For Immediate Release
Washington, DC – The following statement should be attributed to James Gelfand, senior vice president of health policy, The ERISA Industry Committee (ERIC):
“Today’s release of the Kaiser Family Foundation and the Health Research & Educational Trust (HRET) 2016 Employer Health Benefits Survey highlights the growing importance of employer-sponsored health insurance plans.
ERIC is the only national trade association that advocates for large employers on health, retirement and compensation public policy on the federal, state and local levels. Our members sponsor some of the largest private group health plans in the country. They design plans for their workforces in a way that will maximize benefits for their employees and families, while keeping insurance affordable for workers.
ERIC members also drive improvements and innovations in health coverage; ERIC members are on the forefront of designing value-driven insurance plans, implementing wellness plans to keep beneficiaries healthy, offering onsite clinics, and promoting telemedicine as a convenient option for employees. It is this kind of innovation that has helped keep employer-sponsored health insurance costs from rising as quickly as the skyrocketing costs of individual market plans.
Although ERIC continues to engage in efforts to get health care costs under control, employer-sponsored health insurance remains more predictable and manageable than plans on public health exchanges, many of which are struggling and in some cases folding. Employer-sponsored health insurance provides stability for millions of workers and their families across the nation.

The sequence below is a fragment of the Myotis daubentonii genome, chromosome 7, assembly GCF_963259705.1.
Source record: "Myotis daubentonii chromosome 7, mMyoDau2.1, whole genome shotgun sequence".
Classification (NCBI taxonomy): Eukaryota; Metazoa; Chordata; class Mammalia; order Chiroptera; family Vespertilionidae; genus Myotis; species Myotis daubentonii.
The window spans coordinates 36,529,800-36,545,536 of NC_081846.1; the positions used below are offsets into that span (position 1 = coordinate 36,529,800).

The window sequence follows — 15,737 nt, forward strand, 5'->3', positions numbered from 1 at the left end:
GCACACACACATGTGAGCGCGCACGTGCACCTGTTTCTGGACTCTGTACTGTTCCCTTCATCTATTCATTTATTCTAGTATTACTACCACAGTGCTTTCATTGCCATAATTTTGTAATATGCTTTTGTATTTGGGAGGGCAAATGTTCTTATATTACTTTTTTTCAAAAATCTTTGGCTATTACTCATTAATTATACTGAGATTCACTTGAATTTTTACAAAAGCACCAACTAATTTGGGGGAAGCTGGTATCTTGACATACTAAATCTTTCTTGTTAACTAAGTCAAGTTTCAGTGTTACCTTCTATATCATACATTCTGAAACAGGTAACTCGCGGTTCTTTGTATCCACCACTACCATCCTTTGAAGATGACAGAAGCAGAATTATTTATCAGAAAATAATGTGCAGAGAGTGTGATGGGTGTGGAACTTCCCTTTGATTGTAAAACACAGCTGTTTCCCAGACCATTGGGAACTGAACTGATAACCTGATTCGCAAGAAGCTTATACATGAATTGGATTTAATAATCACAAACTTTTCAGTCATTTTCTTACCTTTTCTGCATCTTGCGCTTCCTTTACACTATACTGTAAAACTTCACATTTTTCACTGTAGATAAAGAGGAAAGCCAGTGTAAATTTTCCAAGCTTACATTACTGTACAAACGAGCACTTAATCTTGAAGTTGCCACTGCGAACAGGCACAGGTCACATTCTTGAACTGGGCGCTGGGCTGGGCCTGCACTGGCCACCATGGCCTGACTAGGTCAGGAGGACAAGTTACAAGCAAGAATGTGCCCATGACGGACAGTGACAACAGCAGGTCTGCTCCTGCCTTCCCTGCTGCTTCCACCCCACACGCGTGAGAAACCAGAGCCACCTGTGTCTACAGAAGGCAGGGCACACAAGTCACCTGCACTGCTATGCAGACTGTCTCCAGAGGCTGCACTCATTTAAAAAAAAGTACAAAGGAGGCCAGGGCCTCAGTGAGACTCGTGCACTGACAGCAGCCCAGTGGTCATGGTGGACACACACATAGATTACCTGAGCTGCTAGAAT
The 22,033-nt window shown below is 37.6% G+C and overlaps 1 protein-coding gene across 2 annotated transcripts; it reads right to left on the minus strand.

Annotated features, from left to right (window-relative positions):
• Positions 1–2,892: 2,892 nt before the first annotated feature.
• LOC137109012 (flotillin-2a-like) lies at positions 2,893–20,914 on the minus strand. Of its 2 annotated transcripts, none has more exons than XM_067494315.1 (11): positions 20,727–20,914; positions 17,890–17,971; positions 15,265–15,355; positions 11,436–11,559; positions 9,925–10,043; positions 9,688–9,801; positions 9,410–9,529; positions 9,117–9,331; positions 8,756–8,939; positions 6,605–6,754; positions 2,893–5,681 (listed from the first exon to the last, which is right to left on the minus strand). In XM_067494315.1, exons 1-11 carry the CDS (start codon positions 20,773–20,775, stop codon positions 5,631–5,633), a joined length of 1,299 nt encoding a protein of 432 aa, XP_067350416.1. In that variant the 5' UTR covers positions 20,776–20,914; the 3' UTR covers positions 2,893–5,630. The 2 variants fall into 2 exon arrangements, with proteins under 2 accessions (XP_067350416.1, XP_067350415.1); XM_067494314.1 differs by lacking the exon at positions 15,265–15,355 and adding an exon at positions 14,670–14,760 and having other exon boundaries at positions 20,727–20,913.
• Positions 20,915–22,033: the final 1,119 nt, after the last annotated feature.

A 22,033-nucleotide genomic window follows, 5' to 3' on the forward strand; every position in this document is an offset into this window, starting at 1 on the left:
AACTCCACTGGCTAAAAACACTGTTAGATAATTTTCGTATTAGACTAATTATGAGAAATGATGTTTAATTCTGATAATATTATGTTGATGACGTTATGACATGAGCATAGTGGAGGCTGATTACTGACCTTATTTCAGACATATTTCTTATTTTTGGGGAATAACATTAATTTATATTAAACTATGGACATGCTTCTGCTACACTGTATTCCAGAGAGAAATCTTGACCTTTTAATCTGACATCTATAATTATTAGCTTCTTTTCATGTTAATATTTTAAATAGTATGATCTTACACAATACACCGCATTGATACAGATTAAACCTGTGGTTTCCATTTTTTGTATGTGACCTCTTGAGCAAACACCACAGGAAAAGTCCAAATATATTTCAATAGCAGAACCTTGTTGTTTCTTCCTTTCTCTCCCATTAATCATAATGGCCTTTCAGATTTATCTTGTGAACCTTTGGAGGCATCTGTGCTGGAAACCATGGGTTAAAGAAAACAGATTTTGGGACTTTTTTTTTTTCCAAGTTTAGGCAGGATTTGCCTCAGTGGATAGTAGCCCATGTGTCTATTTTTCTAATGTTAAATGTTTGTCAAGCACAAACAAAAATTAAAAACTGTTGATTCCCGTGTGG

ERIC members spend considerable resources to sponsor high-quality, cost-efficient health insurance benefits. Unfortunately, plan sponsors and face a tremendous challenge in the Affordable Care Act’s 40 percent excise tax, in part because the tax applies unfairly based on factors out of an employer’s control, such as geography and the demographics of the workforce. The tax is scheduled to go into effect in 2020, forcing many employers to search for ways to avoid this massive new tax, including increasing cost-sharing, radically changing plan design, or eliminating critical benefits that employees currently enjoy.
The unnecessary burden of the 40 percent excise tax and the potentially catastrophic impact it could have on stable employer-sponsored health insurance plans, is why ERIC continues to fight for, and work with Congressional leaders to achieve, a full repeal of the tax, without creating a new tax on benefits in its place.”